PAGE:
"If you have the end in view of ... children learning certain set lessons, to be recited to a teacher, your discipline must be devoted to securing that result. But if the end in view is the development of a spirit of social cooperation and community life, discipline must grow out of and be relative to this." ~ John Dewey
We've all met Johnny. He's the kid who simply won't behave in class. He can't seem to sit still and pay attention. He doesn't want to follow our rules or conform to our expectations. He won't keep his hands to himself and respect others' things. It almost seems like he comes to school each day with a willful intent to disrupt and make our lives miserable.
As soon as we met Johnny, we began the mental process of trying to get rid of him, or at least to figure out how we would survive the next ten months with him in our classroom. Many of us first responded to Johnny with a series of predetermined consequences. When that failed, we reached out to his parents and/or the school administration for reinforcement and support. In that conversation, we may have hoped to learn about a behavioral or physiological diagnosis, about some chemical imbalance or other factor that was at the root of this intolerable conduct. We figured that if we could only identify the "it" that was to blame we would be able to get a handle on things.
But then we realized that it wasn't so simple; most interventions can only address a portion of the problem. If we were fortunate, we began to understand that we had much more control over the situation than we may have first assumed, and may not have even needed external stimulants to achieve a desirable outcome, for Johnny and for ourselves.
While there are certainly many factors that contribute to student disruption and disrespect, there is one core classroom management axiom that we would all be well served to remember: the overwhelming majority of children do not actively seek to misbehave or under-perform, at least not initially. Children very much want to earn praise and acceptance, and will go to great lengths to be positively recognized. They also want to feel fulfilled, something that often comes with meaningful learning and achievement.
So why do we have so many children with behavior problems, to the point that so many teachers consider quitting as a result?
The following factors can play a significant role.
Lack of engagement and stimulation
Nothing encourages misbehavior more than a class that fails to excite kids' minds. Students are intrinsically curious; they constantly search for meaning and stimulation. (Any parent knows that one of the first things that kids will say upon returning from school or when on vacation is, "I am SO BORED!") Classes that are too one-dimensional, that fail to involve students sufficiently, are too challenging (we would all rather be viewed as bad than as academically weak), or are very much information heavy, leaving little room for discussion and consideration, will not satisfy students' curiosities or needs for authentic intellectual stimulation.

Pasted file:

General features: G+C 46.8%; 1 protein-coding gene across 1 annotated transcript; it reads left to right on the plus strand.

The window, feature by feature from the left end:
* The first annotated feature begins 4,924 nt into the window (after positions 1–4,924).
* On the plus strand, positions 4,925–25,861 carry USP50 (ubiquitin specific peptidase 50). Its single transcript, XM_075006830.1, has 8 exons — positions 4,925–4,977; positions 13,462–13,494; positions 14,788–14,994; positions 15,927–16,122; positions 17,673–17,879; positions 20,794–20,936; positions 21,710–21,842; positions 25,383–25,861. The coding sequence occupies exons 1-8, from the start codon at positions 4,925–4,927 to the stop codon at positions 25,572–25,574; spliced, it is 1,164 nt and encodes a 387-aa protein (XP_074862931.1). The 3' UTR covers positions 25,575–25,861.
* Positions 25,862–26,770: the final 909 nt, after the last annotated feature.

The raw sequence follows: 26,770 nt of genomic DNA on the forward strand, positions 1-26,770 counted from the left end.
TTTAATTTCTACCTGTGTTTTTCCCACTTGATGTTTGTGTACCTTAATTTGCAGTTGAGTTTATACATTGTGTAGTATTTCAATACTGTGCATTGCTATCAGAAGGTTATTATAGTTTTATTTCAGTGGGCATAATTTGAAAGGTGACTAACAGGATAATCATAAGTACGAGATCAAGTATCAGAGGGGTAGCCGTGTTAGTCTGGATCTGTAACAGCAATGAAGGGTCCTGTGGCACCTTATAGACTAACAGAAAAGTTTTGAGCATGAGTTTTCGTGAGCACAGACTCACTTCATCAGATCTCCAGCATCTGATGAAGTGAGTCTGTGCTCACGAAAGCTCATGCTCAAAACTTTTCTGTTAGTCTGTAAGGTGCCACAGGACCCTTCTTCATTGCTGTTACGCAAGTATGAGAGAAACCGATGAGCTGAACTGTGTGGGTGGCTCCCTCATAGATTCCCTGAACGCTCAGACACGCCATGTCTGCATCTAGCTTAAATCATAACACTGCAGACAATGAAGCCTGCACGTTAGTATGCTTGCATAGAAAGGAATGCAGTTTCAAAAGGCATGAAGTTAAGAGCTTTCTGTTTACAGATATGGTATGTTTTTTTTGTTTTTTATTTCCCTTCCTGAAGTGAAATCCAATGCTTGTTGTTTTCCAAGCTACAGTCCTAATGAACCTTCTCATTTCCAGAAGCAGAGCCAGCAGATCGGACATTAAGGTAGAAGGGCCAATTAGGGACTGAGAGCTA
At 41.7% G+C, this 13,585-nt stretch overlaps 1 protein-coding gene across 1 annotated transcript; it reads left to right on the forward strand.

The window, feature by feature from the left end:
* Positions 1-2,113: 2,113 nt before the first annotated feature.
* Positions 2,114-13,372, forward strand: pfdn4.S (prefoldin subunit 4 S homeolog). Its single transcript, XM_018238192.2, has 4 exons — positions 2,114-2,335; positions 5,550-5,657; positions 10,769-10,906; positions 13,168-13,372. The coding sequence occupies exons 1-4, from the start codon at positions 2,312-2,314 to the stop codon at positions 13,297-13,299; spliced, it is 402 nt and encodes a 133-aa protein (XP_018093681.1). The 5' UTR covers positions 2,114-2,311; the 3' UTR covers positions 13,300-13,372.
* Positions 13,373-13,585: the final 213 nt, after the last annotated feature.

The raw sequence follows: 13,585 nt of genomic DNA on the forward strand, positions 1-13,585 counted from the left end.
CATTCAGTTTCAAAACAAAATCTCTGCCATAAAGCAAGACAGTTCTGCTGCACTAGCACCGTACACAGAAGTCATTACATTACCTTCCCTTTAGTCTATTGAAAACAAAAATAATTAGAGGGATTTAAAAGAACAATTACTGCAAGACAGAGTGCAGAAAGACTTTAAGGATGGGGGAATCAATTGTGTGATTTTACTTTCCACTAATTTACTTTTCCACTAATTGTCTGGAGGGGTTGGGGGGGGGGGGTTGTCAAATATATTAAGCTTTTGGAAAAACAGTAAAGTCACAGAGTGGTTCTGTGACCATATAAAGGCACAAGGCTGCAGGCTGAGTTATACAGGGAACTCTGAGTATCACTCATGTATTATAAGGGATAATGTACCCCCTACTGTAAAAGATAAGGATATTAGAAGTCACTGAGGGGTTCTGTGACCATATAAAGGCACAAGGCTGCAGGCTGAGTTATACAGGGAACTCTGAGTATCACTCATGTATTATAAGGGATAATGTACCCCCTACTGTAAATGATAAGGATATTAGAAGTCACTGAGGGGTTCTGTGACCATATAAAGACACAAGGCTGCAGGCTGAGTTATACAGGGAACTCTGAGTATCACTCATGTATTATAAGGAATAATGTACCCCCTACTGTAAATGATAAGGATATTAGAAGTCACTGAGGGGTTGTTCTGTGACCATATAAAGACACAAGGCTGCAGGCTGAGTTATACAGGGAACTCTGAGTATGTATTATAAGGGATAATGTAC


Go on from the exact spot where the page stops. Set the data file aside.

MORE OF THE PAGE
A rigid definition of acceptable behaviors
Most students, particularly older ones, are asked to sit at their desks for many minutes at a time and listen, read, and/or take notes. We limit how much they can speak, eat and engage in other "normal" behaviors. (If you're not sure how constricting that is I suggest you attend a full day Professional Development session with limited movement.) Teachers who fail to offer opportunities for movement and interpersonal engagement are likelier to have to use strictness and rules to maintain law and order. The bigger the "do-not-do" list is, the likelier that there will be behavioral infractions.
Lack of attention and love
I attended a school dinner recently. The honoree was recognized as the school's educator of the year from amongst a very large and distinguished faculty. What is the secret of her success? Apparently, it's not the incentives and prizes that she offers, as she does not give her students many. Instead, it is the love and attention that her students receive that motivate them to achieve and follows her rules. When students fail to receive the attention that they crave, they are likelier to find other ways to get it, even if it means drawing negative attention to themselves and even consequences. This is not only true for children. In his introduction to Strengths Finder 2.0 (page iv), author Tom Rath shared that 40 percent of employees who are ignored by their managers are actively disengaged from their work. In contrast, workers whose boss focuses largely on their weaknesses are almost half as likely (22 percent) to be disengaged at work. The more that we can do to let our students know how much we care about them and value their work, the likelier they are to respect our requests and conform to our expectations.
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